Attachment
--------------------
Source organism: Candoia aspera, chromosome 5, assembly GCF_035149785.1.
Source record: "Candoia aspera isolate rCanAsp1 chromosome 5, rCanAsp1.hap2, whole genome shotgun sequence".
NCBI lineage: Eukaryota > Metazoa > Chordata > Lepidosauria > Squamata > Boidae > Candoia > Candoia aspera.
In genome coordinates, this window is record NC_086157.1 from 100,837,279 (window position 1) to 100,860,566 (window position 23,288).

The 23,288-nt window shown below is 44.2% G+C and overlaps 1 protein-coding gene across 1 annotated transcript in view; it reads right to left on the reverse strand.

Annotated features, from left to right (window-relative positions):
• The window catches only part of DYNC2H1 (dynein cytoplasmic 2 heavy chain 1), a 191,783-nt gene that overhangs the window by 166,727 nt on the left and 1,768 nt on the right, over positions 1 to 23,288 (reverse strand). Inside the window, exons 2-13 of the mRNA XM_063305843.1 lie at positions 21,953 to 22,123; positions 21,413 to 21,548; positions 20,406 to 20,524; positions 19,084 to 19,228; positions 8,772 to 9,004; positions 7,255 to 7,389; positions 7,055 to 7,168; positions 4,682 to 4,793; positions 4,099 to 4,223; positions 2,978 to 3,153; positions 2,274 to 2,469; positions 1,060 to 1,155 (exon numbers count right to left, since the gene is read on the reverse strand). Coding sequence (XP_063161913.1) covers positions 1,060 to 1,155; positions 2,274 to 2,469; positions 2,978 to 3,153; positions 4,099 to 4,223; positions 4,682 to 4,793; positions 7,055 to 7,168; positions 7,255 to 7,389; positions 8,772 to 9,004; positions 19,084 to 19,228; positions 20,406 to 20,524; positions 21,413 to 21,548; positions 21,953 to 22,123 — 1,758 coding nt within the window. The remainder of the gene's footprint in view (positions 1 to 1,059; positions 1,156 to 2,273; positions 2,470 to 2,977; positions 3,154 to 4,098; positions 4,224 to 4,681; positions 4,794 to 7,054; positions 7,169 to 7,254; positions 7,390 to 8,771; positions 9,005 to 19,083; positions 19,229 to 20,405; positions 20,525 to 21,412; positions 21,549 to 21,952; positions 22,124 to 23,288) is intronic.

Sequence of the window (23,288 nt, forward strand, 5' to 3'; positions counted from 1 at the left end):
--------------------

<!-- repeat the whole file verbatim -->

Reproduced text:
Source organism: Candoia aspera, chromosome 5, assembly GCF_035149785.1.
Source record: "Candoia aspera isolate rCanAsp1 chromosome 5, rCanAsp1.hap2, whole genome shotgun sequence".
NCBI lineage: Eukaryota > Metazoa > Chordata > Lepidosauria > Squamata > Boidae > Candoia > Candoia aspera.
In genome coordinates, this window is record NC_086157.1 from 100,837,279 (window position 1) to 100,860,566 (window position 23,288).

The 23,288-nt window shown below is 44.2% G+C and overlaps 1 protein-coding gene across 1 annotated transcript in view; it reads right to left on the reverse strand.

Annotated features, from left to right (window-relative positions):
• The window catches only part of DYNC2H1 (dynein cytoplasmic 2 heavy chain 1), a 191,783-nt gene that overhangs the window by 166,727 nt on the left and 1,768 nt on the right, over positions 1 to 23,288 (reverse strand). Inside the window, exons 2-13 of the mRNA XM_063305843.1 lie at positions 21,953 to 22,123; positions 21,413 to 21,548; positions 20,406 to 20,524; positions 19,084 to 19,228; positions 8,772 to 9,004; positions 7,255 to 7,389; positions 7,055 to 7,168; positions 4,682 to 4,793; positions 4,099 to 4,223; positions 2,978 to 3,153; positions 2,274 to 2,469; positions 1,060 to 1,155 (exon numbers count right to left, since the gene is read on the reverse strand). Coding sequence (XP_063161913.1) covers positions 1,060 to 1,155; positions 2,274 to 2,469; positions 2,978 to 3,153; positions 4,099 to 4,223; positions 4,682 to 4,793; positions 7,055 to 7,168; positions 7,255 to 7,389; positions 8,772 to 9,004; positions 19,084 to 19,228; positions 20,406 to 20,524; positions 21,413 to 21,548; positions 21,953 to 22,123 — 1,758 coding nt within the window. The remainder of the gene's footprint in view (positions 1 to 1,059; positions 1,156 to 2,273; positions 2,470 to 2,977; positions 3,154 to 4,098; positions 4,224 to 4,681; positions 4,794 to 7,054; positions 7,169 to 7,254; positions 7,390 to 8,771; positions 9,005 to 19,083; positions 19,229 to 20,405; positions 20,525 to 21,412; positions 21,549 to 21,952; positions 22,124 to 23,288) is intronic.

Sequence of the window (23,288 nt, forward strand, 5' to 3'; positions counted from 1 at the left end):